Pirunkirkko banquet hall, max. 120
The Pirunkirkko banquet hall is an atmospheric room that can accommodate up to 120 people. The banquet hall is divided by a vaulted colonnade and furnished by long grey tables and benches that fit with the look of the room.
- Suitable for: banquets, from 10 a.m. to 1 a.m.
- Maximum capacity: 120 people
- Price for 2017: summer Fri-Sat 1010 euros / winter and other days 810 euros
- Facilities: vaulted hall, heating kitchen, toilet facilities, storage room
- Furniture: grey tables and benches, black chairs
- Equipment: screen, mixer-amplifier, CD player, wired microphone, projector
The main entrance is via a passage through the building, and from there the first floor is accessed via a grand spiral staircase. The hall is painted in traditional colours: the upper parts of the walls are white and the lower parts light blue. The planching, patinated by time, as well as the murals in the main staircase and the back room create the special atmosphere of the church. The hall is perfect for organising parties and festive events. The Suomenlinna Church is only approximately 200 metres away.
King Gustav III of Sweden laid the foundation stone of the Crownwork Ehrensvärd in 1775. The construction of the wings started in 1776. By 1777, the northern end and the western front of the granite cellar floor of the building had been bricked.
Other parts of the building could not be bricked, as some navy boathouses sti ll remained. The following year, however, the construction appropriations were withdrawn and it was 1785 before any work could begin. This time, the construction was executed swiftly, and the building was ready to be used by the navy docks the following year. At the beginning of the Russian period, there was a Lutheran church in the building.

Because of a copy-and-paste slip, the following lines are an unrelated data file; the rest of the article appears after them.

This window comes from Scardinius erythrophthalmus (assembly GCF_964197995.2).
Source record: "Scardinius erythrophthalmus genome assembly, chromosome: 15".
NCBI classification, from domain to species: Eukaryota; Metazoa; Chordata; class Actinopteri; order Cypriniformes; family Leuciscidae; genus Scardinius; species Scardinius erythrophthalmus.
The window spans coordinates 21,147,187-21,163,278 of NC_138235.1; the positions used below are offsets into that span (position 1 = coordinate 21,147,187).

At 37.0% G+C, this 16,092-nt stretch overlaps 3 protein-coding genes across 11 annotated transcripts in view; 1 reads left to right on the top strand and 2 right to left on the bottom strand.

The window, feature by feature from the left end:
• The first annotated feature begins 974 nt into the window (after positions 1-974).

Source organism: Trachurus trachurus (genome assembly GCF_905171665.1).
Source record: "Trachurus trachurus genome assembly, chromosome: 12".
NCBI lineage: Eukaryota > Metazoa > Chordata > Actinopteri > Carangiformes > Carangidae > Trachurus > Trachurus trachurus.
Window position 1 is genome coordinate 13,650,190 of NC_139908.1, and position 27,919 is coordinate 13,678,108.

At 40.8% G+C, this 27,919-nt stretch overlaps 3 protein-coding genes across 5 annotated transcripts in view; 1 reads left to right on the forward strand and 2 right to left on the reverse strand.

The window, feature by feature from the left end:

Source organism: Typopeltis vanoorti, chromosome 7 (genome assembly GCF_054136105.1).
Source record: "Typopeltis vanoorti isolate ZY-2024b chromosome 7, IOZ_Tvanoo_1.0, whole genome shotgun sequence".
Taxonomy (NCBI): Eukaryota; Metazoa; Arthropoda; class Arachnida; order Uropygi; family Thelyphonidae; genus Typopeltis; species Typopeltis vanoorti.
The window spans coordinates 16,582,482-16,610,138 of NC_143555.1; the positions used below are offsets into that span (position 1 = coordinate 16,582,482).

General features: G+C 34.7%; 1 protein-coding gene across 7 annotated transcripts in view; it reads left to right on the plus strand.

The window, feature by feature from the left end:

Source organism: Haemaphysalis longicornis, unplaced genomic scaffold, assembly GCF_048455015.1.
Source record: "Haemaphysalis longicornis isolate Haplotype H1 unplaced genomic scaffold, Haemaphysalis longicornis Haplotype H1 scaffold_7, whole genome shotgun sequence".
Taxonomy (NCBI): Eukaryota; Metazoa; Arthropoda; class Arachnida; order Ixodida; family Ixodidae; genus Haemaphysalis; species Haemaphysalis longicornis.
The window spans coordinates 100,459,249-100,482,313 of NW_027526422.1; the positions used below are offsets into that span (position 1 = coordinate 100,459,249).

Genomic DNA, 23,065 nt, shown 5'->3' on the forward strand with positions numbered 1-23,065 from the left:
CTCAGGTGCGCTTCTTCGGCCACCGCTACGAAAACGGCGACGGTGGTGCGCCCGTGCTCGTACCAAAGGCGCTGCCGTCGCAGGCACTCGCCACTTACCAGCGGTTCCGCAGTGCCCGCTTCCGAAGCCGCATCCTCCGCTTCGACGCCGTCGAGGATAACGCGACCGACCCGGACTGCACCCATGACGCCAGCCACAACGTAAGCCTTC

The building was badly damaged in bombardments during the Crimean War. After the war, the topmost floor was torn down and the first floor remained as a ruined attic space. The northern end of the ground floor was used as a school. The first proper floo r of the lavatory wing was renovated as a Russian Orthodox prayer house.
During the 1918–1919 war prison camp, the building served as prison barracks no. 3. Little by little the Swedish ’great storage’ was established as a conference and banquet facility. The renovation and conversion of the building for conference and banquet use started in 1992, when the cabinets at the southern end of the ground floor were renovated, the windows repaired and the building connected to the district heating network.
In 1994–1996, new toilet facilities were built in the old lavatory wing and a new kitchen was built for the banquet hall. As part of the renovation work, two studios and one apartment were created in the rooms at the northern end of the banquet hall floor.